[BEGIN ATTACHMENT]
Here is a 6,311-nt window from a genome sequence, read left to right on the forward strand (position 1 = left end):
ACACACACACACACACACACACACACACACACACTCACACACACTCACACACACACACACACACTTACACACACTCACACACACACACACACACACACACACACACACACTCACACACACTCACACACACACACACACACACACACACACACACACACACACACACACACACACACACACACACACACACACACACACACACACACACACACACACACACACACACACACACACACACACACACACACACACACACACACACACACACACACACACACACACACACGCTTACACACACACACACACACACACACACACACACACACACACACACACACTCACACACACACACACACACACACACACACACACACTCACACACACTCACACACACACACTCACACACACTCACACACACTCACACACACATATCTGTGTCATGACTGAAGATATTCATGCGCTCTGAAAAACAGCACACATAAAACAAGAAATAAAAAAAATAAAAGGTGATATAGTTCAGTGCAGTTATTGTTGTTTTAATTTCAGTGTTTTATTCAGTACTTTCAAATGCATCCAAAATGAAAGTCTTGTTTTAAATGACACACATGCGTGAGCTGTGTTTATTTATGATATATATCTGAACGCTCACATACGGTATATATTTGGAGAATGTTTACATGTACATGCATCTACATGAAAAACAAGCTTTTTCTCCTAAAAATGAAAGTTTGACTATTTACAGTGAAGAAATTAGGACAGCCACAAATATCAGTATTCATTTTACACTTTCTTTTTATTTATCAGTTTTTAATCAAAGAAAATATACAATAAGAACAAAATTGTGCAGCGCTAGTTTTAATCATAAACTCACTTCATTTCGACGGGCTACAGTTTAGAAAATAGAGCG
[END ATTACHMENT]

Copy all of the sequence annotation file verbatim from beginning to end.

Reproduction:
Here is a 6,311-nt window from a genome sequence, read left to right on the forward strand (position 1 = left end):
ACACACACACACACACACACACACACACACACACTCACACACACTCACACACACACACACACACTTACACACACTCACACACACACACACACACACACACACACACACACTCACACACACTCACACACACACACACACACACACACACACACACACACACACACACACACACACACACACACACACACACACACACACACACACACACACACACACACACACACACACACACACACACACACACACACACACACACACACACACACACACACACACACACACACACGCTTACACACACACACACACACACACACACACACACACACACACACACACACTCACACACACACACACACACACACACACACACACACTCACACACACTCACACACACACACTCACACACACTCACACACACTCACACACACATATCTGTGTCATGACTGAAGATATTCATGCGCTCTGAAAAACAGCACACATAAAACAAGAAATAAAAAAAATAAAAGGTGATATAGTTCAGTGCAGTTATTGTTGTTTTAATTTCAGTGTTTTATTCAGTACTTTCAAATGCATCCAAAATGAAAGTCTTGTTTTAAATGACACACATGCGTGAGCTGTGTTTATTTATGATATATATCTGAACGCTCACATACGGTATATATTTGGAGAATGTTTACATGTACATGCATCTACATGAAAAACAAGCTTTTTCTCCTAAAAATGAAAGTTTGACTATTTACAGTGAAGAAATTAGGACAGCCACAAATATCAGTATTCATTTTACACTTTCTTTTTATTTATCAGTTTTTAATCAAAGAAAATATACAATAAGAACAAAATTGTGCAGCGCTAGTTTTAATCATAAACTCACTTCATTTCGACGGGCTACAGTTTAGAAAATAGAGCG